Published September 2, 2022
Since Fed Chair Powell’s comments a week ago markets have been off-kilter. The notion of a Fed shift to lowering interest rates in the first half of next year has been squashed, replaced by expectations that rates will remain flat at an elevated level for most of 2023. The bearish narrative is that come October corporate earnings reports will deal further evidence of a notable slowdown in the U.S. economy. Slowing economic growth combined with stubborn interest rate policy makes for an unhappy stock market. The bullish case points to very solid employment numbers and generally good consumer financial health with expectations that any recession will be brief and shallow.
Either way, we remain in a bear market for about the past nine months. For clues when the market has had enough of this bear market business we look to two very influential sectors – consumer discretionary and semiconductors. Below we show the equal-weight consumer discretionary ETF (symbol RCD). We prefer looking at this version for broader market clues. The usual weighted ETF (symbol XLY) is overwhelmingly driven by three companies (Amazon, Tesla, and Home Depot) which together comprise over 50% of the ETF and can, therefore, be sharply skewed by performance in one of these companies.
The equal-weight discretionary chart shows a sharp rollover in the long-term moving average (thick black line) around the beginning of this year. Outside of the late-July rally, the downtrend has been sharp and steady.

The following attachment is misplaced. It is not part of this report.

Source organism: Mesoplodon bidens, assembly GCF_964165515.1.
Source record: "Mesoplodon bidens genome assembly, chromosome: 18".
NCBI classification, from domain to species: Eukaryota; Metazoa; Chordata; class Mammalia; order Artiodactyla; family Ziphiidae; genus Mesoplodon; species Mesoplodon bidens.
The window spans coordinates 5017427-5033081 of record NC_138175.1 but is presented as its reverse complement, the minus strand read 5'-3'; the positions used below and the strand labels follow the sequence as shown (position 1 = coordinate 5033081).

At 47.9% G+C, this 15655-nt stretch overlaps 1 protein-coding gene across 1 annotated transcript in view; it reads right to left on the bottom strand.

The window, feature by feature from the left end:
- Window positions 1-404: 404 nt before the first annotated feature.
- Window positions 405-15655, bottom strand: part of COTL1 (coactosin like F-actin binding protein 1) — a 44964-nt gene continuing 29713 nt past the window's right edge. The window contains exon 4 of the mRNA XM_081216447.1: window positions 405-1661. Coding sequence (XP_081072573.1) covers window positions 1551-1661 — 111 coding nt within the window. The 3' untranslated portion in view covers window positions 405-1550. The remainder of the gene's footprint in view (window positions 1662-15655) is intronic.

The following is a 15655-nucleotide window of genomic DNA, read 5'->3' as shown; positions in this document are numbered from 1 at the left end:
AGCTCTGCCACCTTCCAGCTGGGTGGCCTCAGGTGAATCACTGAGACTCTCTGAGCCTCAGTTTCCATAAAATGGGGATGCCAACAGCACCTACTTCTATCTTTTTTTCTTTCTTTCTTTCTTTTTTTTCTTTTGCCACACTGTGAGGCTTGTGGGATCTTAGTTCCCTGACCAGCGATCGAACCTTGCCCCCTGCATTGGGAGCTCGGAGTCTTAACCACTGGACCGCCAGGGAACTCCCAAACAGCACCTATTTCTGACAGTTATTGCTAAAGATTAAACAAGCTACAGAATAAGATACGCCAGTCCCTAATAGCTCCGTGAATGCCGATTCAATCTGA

There is no such issue with the weighting of the semiconductor ETF – symbol SOXX. There are some analysts who feel the semiconductor industry is setting itself up for a long downtrend as factories are being built and substantial investment made in this very cyclical boom-bust sector. Still, the sector is usually a good bellwether for investor risk appetite and enthusiasm about future economic growth.
When both of these sectors are back above the thick black lines on the charts above, the stock market will be in good shape. Until that occurs, risk is high in the market and all rallies should be viewed with suspicion.
The week began with stocks continuing to respond negatively to Fed Chair Powell’s speech from the prior Friday. Yields moved up and stocks moved down, closing with a -0.7% slump. All 11 market sectors fell Tuesday as the selling added a third straight losing session. This time investors lopped off -1.1% from the broad market value. Stocks closed August on a down note with yet another loss Wednesday. The -0.8% slide found oil prices lower by almost -3% bringing the monthly downdraft for oil to -12%. The stock market had opened the month with two weeks of gains. But a move higher in interest rates and a stern anti-inflation message from the Fed quashed hopes for an easier Fed policy in coming months and left stocks down -4% for the month. The notorious month of September opened with a positive reversal in stocks. After a weak -2% morning session, stocks rebounded to close higher by +0.3%. The gain came despite a warning from chipmaker Nvidia on sales and fresh China covid lockdowns which sent commodity prices reeling. The upward move in stocks continued into Friday with support from a ‘goldilocks – not too hot, not too cold’ monthly jobs report. The report showed hiring slowing from July’s report as labor force participation grew. But investors ultimately deemed the report as offering little to change the Fed’s position on rate hikes. Stocks gave up the morning gains to a -1% loss.
Stocks slid back into their bear market posture unable to hold gains and ending with a -3.22% weekly loss on the S&P 500 (SPY). The growth-focused Nasdaq 100 (QQQ) tumbled -3.99%. Smallcap stocks (IWM) ended the week -4.70% lower.
Warm wishes and until next week.